Posted by: david865williams | July 3, 2012

My first con of the summer, thoughts on a few games

Just got back from my first trip to Oasis of Fun in Atlanta. Summer is my time to stay up PAST 9:00 playing games, and it was nice to get away for a few days to push some meeples.

The new hotness at the convention was a game called Village. Every time I looked around, it was on a table. It’s a worker placement game with a couple of twists. Instead of filling an empty slot on the board, you take a cube from the board which acts as a resource you can spend now or later, and as your ticket to perform an action in that area. More novel, though, was the management of death. Your meeples in Village may live long and distinguished lives and, upon their passing, be recorded in the village chronicle, bringing notoriety to your family. So not only do you manage how your people live in Village, you manage how, when, and where they die to gain points. This game feels fresh, but it did not make it above a 7 for me. I can enjoy games where there’s just too much going on to accurately calculate and compare the value of actions, but they usually don’t make it into that “must play” category for me. Village holds my interest, and I will happily sit down to it, but I won’t be twisting your arm to play it.

More intriguing for me was Edo. This has the feel of a worker placement, but the limiting factor in your moves is not racing your fellow players to spots on the board, but instead a novel system of selecting actions. Each of the 10 or so standard actions occupies one-fourth of a square tile (hereafter “card”, but they’re nice and thick cardboard). Some of the most common actions are duplicated on different cards. To plan your turn, you orient each of your 3 cards on a rack so that the action you selected is on the bottom. So, for instance, you may want to gather stone and build a new building, but Doh!, those two actions are on the same card. You can only do one of them! This makes for some interesting planning. You can buy extra cards from a supply to give you more flexibility in future turns, but THAT costs an action and money. Is it worth it? There’s also a bit of a prisoner’s dilemma in that if everyone gathers rice, everyone gathers less. If you’re the only one, you gather more. Edo has some novel decisions, and an original color palette. It’s a game I’ll be looking to play more.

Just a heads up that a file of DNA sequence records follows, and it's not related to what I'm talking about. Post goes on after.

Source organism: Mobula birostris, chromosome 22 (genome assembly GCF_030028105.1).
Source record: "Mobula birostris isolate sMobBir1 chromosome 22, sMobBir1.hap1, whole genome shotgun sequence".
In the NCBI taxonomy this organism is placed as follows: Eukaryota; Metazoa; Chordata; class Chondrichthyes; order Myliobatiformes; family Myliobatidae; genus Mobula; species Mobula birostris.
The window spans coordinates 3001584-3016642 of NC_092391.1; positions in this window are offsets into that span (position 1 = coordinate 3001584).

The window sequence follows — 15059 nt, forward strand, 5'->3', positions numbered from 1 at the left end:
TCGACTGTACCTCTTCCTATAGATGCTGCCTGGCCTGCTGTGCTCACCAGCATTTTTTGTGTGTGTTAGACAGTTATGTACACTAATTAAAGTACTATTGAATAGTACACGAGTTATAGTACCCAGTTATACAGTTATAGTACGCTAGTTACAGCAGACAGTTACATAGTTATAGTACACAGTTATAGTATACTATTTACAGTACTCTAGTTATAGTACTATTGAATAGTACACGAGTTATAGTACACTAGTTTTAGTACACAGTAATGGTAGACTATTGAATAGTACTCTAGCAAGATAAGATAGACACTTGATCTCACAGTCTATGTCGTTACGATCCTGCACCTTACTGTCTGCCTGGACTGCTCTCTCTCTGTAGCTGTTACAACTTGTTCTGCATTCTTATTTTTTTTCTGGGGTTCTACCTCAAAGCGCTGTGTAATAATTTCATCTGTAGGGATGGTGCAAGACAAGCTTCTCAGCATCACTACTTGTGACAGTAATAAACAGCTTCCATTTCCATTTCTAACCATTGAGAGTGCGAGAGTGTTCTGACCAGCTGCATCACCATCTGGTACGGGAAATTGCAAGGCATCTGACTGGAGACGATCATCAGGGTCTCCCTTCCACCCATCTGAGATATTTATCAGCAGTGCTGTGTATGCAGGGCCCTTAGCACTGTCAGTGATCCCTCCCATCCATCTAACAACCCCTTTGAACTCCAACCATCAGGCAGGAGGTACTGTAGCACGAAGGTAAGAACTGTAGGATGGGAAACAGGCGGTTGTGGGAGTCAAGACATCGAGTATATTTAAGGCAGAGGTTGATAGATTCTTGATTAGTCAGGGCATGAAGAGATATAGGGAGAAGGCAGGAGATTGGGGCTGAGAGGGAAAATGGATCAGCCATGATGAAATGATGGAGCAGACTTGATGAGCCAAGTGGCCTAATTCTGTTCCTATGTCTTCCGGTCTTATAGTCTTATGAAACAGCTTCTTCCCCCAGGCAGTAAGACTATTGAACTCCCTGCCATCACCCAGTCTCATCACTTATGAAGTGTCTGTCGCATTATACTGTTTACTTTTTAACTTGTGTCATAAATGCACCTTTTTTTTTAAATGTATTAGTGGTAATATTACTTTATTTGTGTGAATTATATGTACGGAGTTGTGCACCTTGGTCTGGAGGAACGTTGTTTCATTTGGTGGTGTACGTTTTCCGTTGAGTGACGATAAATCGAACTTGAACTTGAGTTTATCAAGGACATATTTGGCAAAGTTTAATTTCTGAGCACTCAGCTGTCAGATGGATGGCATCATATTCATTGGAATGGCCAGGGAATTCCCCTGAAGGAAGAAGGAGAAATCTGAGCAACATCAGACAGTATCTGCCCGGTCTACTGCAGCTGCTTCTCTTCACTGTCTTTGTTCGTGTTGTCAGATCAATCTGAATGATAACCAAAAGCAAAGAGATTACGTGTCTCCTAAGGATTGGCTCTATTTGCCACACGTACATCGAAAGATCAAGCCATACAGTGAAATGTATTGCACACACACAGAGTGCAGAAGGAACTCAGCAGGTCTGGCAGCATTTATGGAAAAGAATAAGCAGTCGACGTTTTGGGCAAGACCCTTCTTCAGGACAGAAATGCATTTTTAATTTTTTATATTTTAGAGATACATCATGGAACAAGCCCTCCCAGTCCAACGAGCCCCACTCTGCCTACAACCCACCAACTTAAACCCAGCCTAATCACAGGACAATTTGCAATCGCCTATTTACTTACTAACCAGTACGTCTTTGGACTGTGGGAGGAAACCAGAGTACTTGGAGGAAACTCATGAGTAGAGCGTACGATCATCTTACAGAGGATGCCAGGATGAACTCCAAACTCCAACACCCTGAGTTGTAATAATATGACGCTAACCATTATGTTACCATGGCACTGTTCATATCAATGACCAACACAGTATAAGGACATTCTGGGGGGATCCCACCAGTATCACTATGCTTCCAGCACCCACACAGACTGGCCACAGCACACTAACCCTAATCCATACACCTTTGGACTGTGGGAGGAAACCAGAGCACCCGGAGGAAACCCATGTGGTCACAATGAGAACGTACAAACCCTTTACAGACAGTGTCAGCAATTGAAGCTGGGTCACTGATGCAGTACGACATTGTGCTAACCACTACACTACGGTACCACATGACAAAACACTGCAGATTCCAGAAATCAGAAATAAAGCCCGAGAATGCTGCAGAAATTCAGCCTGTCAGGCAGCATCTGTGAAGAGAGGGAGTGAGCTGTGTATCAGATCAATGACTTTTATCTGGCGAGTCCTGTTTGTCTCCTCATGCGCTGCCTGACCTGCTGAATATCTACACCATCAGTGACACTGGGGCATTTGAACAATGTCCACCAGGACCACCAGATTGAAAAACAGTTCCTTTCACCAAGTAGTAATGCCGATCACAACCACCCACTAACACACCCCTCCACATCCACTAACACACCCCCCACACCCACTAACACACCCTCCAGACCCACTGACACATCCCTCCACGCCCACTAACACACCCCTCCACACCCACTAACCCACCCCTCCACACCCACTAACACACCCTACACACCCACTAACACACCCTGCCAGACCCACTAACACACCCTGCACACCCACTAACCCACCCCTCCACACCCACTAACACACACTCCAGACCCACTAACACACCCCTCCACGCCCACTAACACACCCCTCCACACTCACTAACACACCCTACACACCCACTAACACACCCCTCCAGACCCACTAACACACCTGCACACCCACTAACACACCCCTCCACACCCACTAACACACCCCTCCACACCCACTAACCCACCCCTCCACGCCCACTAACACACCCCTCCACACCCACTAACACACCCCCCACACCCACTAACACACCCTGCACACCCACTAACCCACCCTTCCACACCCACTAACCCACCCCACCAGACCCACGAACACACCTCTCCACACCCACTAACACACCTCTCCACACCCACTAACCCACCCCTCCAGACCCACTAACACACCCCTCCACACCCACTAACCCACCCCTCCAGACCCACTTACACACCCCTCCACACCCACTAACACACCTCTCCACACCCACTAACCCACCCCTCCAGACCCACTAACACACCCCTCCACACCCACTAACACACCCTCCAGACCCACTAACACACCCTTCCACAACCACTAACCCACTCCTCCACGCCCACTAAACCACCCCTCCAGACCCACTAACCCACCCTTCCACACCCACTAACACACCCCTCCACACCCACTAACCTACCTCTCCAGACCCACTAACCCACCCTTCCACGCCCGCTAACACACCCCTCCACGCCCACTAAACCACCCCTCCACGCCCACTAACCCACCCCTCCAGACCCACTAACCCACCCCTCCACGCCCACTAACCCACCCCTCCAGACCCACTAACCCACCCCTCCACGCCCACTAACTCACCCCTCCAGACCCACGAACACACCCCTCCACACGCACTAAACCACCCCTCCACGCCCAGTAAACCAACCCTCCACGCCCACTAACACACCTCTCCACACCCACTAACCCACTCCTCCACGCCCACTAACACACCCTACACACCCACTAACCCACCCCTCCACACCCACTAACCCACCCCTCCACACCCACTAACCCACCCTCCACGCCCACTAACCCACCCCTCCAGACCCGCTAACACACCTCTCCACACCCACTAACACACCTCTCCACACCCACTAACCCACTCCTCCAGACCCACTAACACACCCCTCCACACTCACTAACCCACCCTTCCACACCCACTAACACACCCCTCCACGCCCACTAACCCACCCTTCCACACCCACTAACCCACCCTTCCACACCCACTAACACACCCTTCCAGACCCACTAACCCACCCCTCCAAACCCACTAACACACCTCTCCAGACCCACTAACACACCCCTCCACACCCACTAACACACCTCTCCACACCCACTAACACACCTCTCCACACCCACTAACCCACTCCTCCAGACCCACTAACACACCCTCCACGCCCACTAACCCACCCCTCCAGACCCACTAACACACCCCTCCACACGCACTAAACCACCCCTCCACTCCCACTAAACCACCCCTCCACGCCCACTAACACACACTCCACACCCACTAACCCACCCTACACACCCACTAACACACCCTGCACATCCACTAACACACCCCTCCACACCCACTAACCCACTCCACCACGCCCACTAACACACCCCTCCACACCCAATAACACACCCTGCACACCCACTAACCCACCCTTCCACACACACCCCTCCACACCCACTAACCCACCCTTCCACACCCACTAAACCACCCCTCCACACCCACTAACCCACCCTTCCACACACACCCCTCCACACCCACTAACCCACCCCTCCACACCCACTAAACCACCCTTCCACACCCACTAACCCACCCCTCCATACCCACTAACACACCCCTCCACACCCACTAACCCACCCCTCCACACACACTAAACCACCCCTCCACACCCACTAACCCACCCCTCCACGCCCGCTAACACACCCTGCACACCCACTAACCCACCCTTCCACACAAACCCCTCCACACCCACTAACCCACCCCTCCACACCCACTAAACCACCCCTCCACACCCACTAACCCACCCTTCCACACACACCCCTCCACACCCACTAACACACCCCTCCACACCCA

Sun, Sea, and Sand was out at least 4 times during the weekend. For a game that was never released in the States, it has steadily gained popularity. As people play it, they like it. It’s an hour-long brightly colored excursion into building a beach resort, and became my first ever must-have game at Gulf Games 28in Gatlinburg last summer.

Another favorite of mine that bears mention is Lancaster. It baffles me that this game hasn’t taken off. No one brought it to Oasis, but Peter Hendee was nice enough to text his brother Andy. I had seen Andy grab Lancaster as the very first pick off the prize table at GG28. So Andy brought Lancaster when he arrived the next day and it was– unpunched! Argh! It’s like finding out your dream girl left the dance with another guy, but he just dropped her off at 10:30! I coulda worn the stickers off the knights if I’d had that game this whole time. But I digress. Ian applied stickers while I sorted cardboard. Our first game didn’t go well. We could only find one more person, and with only 3 players, there’s just no tension to Lancaster. Howerver, our pupil cleaned my plow, and edged out Ian, and he was very positive about the game. My zeal for Lancaster was restored the next evening when we got a 5-player game up. This game was fantastic, everything Lancaster (and board gaming) is supposed to be. Lots of interesting decisions, tactics, speculation on opposing moves, and a few exciting moments of “will-it-or-won’t-it” work when making a bit of a gambit in knight placement. All 3 new players were definitely ready to play again, including one who admitted he caught on late to some key mechanics, and really got left behind in this play. He said he could still appreciate what a great game it is.

I don’t own a copy. Yet. But my resolve is wavering. I may have to have this game. And if I get it, you all should hold still and let me teach it to you.

One other game that made a impression on me was Florenza, even though I didn’t play it. (Here we go again, right?) No, I’m not claiming to have grokked this game, but Greg was playing it with a group at the table next to me while I learned Edo. Apparently, Florenza has the most exciting 6-sided die rolls in the history of random chance. The noise coming from that table was quite enthusiastic. I’m not sure how well I’d actually like it, if luck has people that wound up about a die roll, but it’d be nice to be that excited about a game. Not exactly the dry, calculating detachment that leads one to victory in Power Grid.

Thanks for reading! Hopefully I’ll sit down across from you at one of these games soon.

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Responses

  1. This was my fourth (or fifth?) Oasis of Fun and, as always, I had a splendid time. Like most game conventions, the socializing with fellow gamers is even more fun than the games themselves. I always enjoy getting together with familiar folks and meeting new folks. This year was no exception, as I met some great new folks that are now friends.

    Yes, David, Florenza was great. It truly is a fascinating and fun game, albeit a bit long (3 1/2 hours). Lots of planning and choices, plus some fun dice rolls that caused us to chant “one, one, one” over-and-over again as we attempted to influence the dice rolls. This is a hidden gem, one that has been overlooked by the gaming community. A true shame.

  2. I liked Village, Edo, and Sun, Sea and Sand. Lancaster was not a favorite of mine but I can see why others like it.


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